More than half the fish that reaches store shelves around the world today is farmed fish. There are some, quite a few in fact, who claim aquaculture will become increasingly critical to humanity's need for protein. That may be so, but...
Fish farms now surpass wild fisheries as the main provider of seafood on our plates, but combined risks from global heating, excessive use of antibiotics, a dependence on wild stocks for feed, and poor governance threatens the lucrative and fast-growing sector, warned Farm Animal Investment Risk and Return (Fairr), a $12trn-backed network.
Fairr’s report, Shallow returns?, shows an average growth in aquaculture of almost 6% annually, providing “significant” returns for shareholders, at up to more than 400% over five years. But the investor group warned that much of this expansion is based on high-density farming associated with environmental, social and governance risks. It accused the sector of “limited transparency” on these issues.
Aquaculture is both a significant contributor to emissions and is highly exposed to their impacts, the report said. Farmed marine fish production in south-east Asia, one of the largest aquaculture regions, is expected to drop 30% by 2050 due to rising sea temperatures and acidification of oceans.
Farmed salmon and shrimp require fishmeal and fish oil, making the sector highly dependent on rapidly depleting wild fish stock for future growth, the report found.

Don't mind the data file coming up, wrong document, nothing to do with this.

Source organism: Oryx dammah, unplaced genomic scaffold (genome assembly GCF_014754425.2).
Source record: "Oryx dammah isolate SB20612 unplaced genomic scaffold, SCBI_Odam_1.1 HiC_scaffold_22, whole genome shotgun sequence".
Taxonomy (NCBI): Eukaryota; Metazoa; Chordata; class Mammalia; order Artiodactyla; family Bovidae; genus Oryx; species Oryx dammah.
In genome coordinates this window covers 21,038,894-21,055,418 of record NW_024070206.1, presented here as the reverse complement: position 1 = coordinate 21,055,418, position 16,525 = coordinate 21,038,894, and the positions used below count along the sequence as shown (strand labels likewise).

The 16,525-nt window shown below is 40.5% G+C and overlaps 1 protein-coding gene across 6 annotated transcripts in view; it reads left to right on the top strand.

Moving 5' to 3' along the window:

Lettini said: “We thought that farmed fish would save our wild stocks in the oceans, but now it’s coming to the fore that we are using wild-caught fish to feed our farmed fish – and that is causing real problems.”There's a snag to this argument. What do these critics imagine wild fish, such as salmon, eat while they're migrating through our oceans? Other fish, lots of other fish.
Sewage and wastewater discharged from fish farms is also associated with toxic algal blooms and polluted drinking water, Lettini said.
Last month Norway suffered its worst algal bloom in 30 years, with 8 million salmon killed so far. Algal blooms caused an estimated $800m in damage to the Chilean salmon industry in 2016, killing nearly 27m fish, about 20% of the country’s annual production, according to the report.Aquaculture is a mess. There are serious pollution problems from its operations, everything from fish waste, the spread of disease to passing wild species, antibiotics, parasites (sea lice), to inadvertent escape of invasive species (Atlantic salmon escaping their pens into Pacific waters).
Then there's Asia and an enormous market that periodically hammers Canadian access to our own fish. Here's an example. A few years ago a disease outbreak in Asian waters sent buyers across the Pacific to source Canadian prawns and shellfish. That drove the price so high that even upscale restaurants were pulling those items from their menus and ordinary folks couldn't afford them.
This raises the question of just who those vulnerable fish stocks belong to. Do they belong to Canada, the Canadian people, or do they belong to the companies we allow to catch them for sale to the highest bidder? The commercial fishery did nothing to create those stocks they draw upon. If we hadn't restrained their catch it's quite possible there wouldn't be any left by now. This is a case of the public interest in conflict with private interests and, for the sake of our country, I think we should protect the public interest. That, sadly, is not the position of Ottawa's Department of Fisheries and Oceans. That needs to change.